Home Body Map Lymphoma

Lymphoma cancer

As the lymphatic system covers the whole of the body, cancer cells can occur anywhere in the lymphatic system, with the lymph nodes being the most common area. Cancer cells in the lymph nodes can spread through the lymphatic system to lymph nodes elsewhere. Lymphoma cells can also spread to other organs in the body via the bloodstream.

There are different types of lymphoma, but the main two are:

  • Hodgkin lymphoma - begin in almost any part of the body, but it usually starts in the lymph nodes
  • non-Hodgkin lymphoma – occurs in the blood cells when they become abnormal. The most common place for this to happen is in the lymph nodes.

These types of lymphoma are different due to how the cells behave, which means they will need to be treated differently to one another.

Rutherford Treatment Options

  • Proton Beam Therapy Available
  • Radiotherapy Available
  • Chemotherapy Available
  • Immunotherapy Available

Symptoms

Symptoms caused by lymphoma can depend on where in the body it is situated and the rate at which it is growing. Some people may have symptoms, whereas others may not experience any. The most common symptom is a lump, usually in the neck, armpit or groin.

Here are some common symptoms that may be experienced:

  • Sweating – especially at night
  • High body temperatures
  • Unexplained weight loss
  • Tiredness
  • Breathlessness or coughing
  • Persistent itching (all over the body)
  • In rare cases, people with Hodgkin lymphoma may experience pain in the affected lymph node when drinking alcohol

If you’d like to speak to us about any of the treatments we offer
please don’t hesitate to get in touch. Call us on 0800 210 0402 or

Lymphoma cancer diagnosis

If your GP thinks you’re experiencing symptoms as a result of a lump that is consistent with the symptoms of lymphoma, they will arrange for you to have a physical examination and may send you to a for further diagnostics scans and tests. The earlier a diagnosis is made, the better the outcome of treatment will be.

Ways lymphoma cancer can be diagnosed:

  • A physical examination carried out by a specialist doctor
  • Scans such as x-ray, CT, PET, MRI or Ultrasound
  • Blood tests
  • A biopsy – taking and testing a tissue sample from the body
  • Bone marrow test or lumbar puncture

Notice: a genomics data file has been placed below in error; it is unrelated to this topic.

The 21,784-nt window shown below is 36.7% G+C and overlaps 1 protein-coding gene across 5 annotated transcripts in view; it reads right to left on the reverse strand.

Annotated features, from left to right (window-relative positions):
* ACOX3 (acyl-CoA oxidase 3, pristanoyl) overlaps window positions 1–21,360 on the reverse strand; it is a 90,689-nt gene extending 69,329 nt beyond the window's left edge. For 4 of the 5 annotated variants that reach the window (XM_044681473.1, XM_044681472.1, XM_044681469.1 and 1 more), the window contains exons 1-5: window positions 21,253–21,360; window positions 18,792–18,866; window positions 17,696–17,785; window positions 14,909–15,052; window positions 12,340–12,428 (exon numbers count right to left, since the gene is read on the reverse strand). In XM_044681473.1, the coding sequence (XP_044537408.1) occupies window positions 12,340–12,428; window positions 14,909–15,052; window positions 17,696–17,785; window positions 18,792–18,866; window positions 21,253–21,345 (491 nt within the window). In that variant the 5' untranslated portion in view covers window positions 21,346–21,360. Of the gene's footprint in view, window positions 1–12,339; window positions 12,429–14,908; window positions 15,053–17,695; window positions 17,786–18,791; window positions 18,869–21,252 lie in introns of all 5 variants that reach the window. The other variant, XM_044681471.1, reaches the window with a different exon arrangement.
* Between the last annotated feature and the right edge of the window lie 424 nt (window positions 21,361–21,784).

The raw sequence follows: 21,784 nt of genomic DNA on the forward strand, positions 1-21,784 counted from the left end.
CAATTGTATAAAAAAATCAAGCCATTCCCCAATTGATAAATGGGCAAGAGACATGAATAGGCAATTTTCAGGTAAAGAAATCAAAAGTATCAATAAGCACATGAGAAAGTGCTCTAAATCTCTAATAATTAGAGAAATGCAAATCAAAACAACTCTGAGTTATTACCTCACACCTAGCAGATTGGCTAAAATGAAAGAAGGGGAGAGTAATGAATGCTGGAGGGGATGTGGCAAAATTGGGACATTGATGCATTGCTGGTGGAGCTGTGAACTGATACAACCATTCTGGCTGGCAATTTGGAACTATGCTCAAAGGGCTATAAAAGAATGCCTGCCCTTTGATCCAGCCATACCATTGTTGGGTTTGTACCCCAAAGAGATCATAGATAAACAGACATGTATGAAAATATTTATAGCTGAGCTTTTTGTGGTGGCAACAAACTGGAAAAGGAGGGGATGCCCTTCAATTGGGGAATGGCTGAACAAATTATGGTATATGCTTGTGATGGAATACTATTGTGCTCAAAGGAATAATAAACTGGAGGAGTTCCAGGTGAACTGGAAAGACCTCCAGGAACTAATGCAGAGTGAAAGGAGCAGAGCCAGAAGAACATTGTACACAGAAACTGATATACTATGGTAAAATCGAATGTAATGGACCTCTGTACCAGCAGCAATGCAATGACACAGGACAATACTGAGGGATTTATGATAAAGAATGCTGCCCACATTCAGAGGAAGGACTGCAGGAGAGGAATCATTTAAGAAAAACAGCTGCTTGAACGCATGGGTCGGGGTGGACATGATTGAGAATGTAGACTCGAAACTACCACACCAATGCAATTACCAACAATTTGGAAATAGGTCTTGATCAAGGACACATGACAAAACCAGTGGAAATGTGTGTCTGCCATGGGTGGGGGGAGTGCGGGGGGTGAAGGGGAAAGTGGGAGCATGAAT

MRI Diagnosis

Treating Lymphoma cancer with proton beam therapy

Different types of lymphoma will need to be treated; differently, an oncologist will be able to discuss with you if your type of lymphoma will benefit from proton beam therapy. Proton beam therapy can be used to treat lymphoma, usually before or after surgery, or following chemotherapy. The aim of the using proton beam therapy will be to shrink a tumour before removal, or after surgery, to kill any remaining local cancer cells that may have been left behind.

Reoccurring Tumours
If a tumour has grown back, which has previously been treated with conventional radiotherapy, then this area of the body wouldn’t usually be able to withstand further conventional radiation. In these cases, proton beam therapy can be an effective way to treat these types of tumours, due to the low side effects and its ability to precisely target the treatment area.

The benefits of treating Lymphoma cancer with proton beam therapy

As lymphoma can occur anywhere in the body, there may be situations where it is located near vital organs and other sensitive tissue.

Proton beam therapy can be an effective treatment choice, as it will precisely target the cancer cells, while delivering very minimal dose to any sensitive surrounding areas of the body. These sensitive areas of the body may include:

  • Brain
  • Breast
  • Groin
  • Neck
  • Oesophagus
  • Reproductive system
  • Spine

An overview of how proton beam therapy works

Proton beam therapy is highly accurate in targeting a treatment area. It can be used to treat hard-to-reach tumours, while lowering radiation exposure to surrounding healthy tissue and vital organs.

Watch the video

Further information & support

Being diagnosed with lymphoma cancer and deciding on the best treatment can be daunting, for full details on lymphoma treatment options or to discuss a diagnosis, please contact our enquiries team. Our enquiries team will endeavour to help you assess your treatment options and advise which consultants could be best placed to plan your treatment pathway.

Macmillan Cancer Support offers a wide range of information and support, as well as help with your practical, emotional, and financial needs. All telephone helplines are free and confidential, and interpreting services are also available.

Freephone: 0808 808 00 00

(Monday to Friday, 9.00am – 8.00pm)

Website: www.macmillan.org.uk

Get in Touch

If you'd like to speak to us about any of the treatments we offer please don’t hesitate to get in touch. Call us on 0800 210 0402 or

Our Trusted Healthcare Partners